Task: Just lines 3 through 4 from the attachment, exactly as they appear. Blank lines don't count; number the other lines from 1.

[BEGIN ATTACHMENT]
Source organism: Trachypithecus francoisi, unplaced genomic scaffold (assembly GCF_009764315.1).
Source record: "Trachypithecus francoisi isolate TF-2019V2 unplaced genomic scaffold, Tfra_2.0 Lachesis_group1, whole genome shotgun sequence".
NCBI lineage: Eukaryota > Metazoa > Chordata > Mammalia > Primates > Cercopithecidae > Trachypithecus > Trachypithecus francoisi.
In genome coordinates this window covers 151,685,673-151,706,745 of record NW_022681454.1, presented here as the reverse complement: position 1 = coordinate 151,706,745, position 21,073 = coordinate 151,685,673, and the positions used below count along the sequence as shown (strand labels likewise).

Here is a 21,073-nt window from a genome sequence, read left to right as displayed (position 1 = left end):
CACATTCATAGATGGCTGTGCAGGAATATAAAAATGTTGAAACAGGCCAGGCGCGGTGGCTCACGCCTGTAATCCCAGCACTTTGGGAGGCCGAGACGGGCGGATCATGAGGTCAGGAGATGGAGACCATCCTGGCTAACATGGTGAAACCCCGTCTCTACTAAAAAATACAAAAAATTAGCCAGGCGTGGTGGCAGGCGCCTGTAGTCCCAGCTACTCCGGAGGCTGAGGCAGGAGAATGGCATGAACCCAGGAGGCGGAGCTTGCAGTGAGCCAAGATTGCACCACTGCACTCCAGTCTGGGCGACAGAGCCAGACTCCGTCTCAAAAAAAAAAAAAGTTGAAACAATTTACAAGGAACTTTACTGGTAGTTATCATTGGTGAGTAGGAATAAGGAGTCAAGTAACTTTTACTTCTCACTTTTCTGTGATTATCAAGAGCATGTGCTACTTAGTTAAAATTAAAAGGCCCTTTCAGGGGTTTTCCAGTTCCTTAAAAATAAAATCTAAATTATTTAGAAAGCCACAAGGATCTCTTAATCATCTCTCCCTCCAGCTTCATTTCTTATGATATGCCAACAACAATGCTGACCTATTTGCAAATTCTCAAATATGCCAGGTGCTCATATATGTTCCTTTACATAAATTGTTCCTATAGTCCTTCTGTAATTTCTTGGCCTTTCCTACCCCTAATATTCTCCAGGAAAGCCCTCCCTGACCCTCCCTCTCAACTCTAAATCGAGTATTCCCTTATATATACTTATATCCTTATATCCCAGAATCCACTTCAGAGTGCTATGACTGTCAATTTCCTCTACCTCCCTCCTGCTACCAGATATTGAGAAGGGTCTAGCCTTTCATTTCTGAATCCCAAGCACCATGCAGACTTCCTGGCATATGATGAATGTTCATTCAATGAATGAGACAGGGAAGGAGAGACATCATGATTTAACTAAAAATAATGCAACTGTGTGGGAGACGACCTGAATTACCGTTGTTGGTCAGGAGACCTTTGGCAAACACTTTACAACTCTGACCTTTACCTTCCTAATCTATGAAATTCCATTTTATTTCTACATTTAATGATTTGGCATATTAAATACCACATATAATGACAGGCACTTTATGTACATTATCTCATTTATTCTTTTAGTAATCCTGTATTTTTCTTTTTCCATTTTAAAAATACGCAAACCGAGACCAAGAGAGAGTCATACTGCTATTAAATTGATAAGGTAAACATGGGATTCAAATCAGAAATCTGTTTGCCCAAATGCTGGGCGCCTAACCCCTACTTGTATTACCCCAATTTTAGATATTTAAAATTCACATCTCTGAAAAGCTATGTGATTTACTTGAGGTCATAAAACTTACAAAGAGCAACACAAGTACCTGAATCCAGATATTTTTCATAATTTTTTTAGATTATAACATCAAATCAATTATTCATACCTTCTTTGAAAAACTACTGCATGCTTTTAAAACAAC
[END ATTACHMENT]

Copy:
NCBI lineage: Eukaryota > Metazoa > Chordata > Mammalia > Primates > Cercopithecidae > Trachypithecus > Trachypithecus francoisi.
In genome coordinates this window covers 151,685,673-151,706,745 of record NW_022681454.1, presented here as the reverse complement: position 1 = coordinate 151,706,745, position 21,073 = coordinate 151,685,673, and the positions used below count along the sequence as shown (strand labels likewise).